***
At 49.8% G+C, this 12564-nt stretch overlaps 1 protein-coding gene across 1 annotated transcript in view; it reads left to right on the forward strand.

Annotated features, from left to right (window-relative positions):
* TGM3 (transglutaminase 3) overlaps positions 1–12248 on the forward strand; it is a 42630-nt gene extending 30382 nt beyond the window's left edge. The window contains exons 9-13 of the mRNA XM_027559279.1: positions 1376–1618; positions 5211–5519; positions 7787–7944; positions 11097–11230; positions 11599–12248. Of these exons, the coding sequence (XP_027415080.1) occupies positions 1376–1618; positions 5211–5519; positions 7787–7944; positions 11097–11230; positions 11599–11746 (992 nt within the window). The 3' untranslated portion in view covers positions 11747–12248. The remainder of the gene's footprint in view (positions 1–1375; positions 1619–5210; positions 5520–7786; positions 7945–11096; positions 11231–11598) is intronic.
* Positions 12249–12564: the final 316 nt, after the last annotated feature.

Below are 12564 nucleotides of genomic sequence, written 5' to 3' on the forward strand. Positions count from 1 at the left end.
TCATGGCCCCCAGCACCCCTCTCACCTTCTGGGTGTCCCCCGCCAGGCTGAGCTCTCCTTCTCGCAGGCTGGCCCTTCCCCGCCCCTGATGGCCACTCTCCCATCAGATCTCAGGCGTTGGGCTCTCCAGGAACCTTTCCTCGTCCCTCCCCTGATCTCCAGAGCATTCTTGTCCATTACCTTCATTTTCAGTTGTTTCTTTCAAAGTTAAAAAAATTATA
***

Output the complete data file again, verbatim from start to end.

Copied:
At 49.8% G+C, this 12564-nt stretch overlaps 1 protein-coding gene across 1 annotated transcript in view; it reads left to right on the forward strand.

Annotated features, from left to right (window-relative positions):
* TGM3 (transglutaminase 3) overlaps positions 1–12248 on the forward strand; it is a 42630-nt gene extending 30382 nt beyond the window's left edge. The window contains exons 9-13 of the mRNA XM_027559279.1: positions 1376–1618; positions 5211–5519; positions 7787–7944; positions 11097–11230; positions 11599–12248. Of these exons, the coding sequence (XP_027415080.1) occupies positions 1376–1618; positions 5211–5519; positions 7787–7944; positions 11097–11230; positions 11599–11746 (992 nt within the window). The 3' untranslated portion in view covers positions 11747–12248. The remainder of the gene's footprint in view (positions 1–1375; positions 1619–5210; positions 5520–7786; positions 7945–11096; positions 11231–11598) is intronic.
* Positions 12249–12564: the final 316 nt, after the last annotated feature.

Below are 12564 nucleotides of genomic sequence, written 5' to 3' on the forward strand. Positions count from 1 at the left end.
TCATGGCCCCCAGCACCCCTCTCACCTTCTGGGTGTCCCCCGCCAGGCTGAGCTCTCCTTCTCGCAGGCTGGCCCTTCCCCGCCCCTGATGGCCACTCTCCCATCAGATCTCAGGCGTTGGGCTCTCCAGGAACCTTTCCTCGTCCCTCCCCTGATCTCCAGAGCATTCTTGTCCATTACCTTCATTTTCAGTTGTTTCTTTCAAAGTTAAAAAAATTATA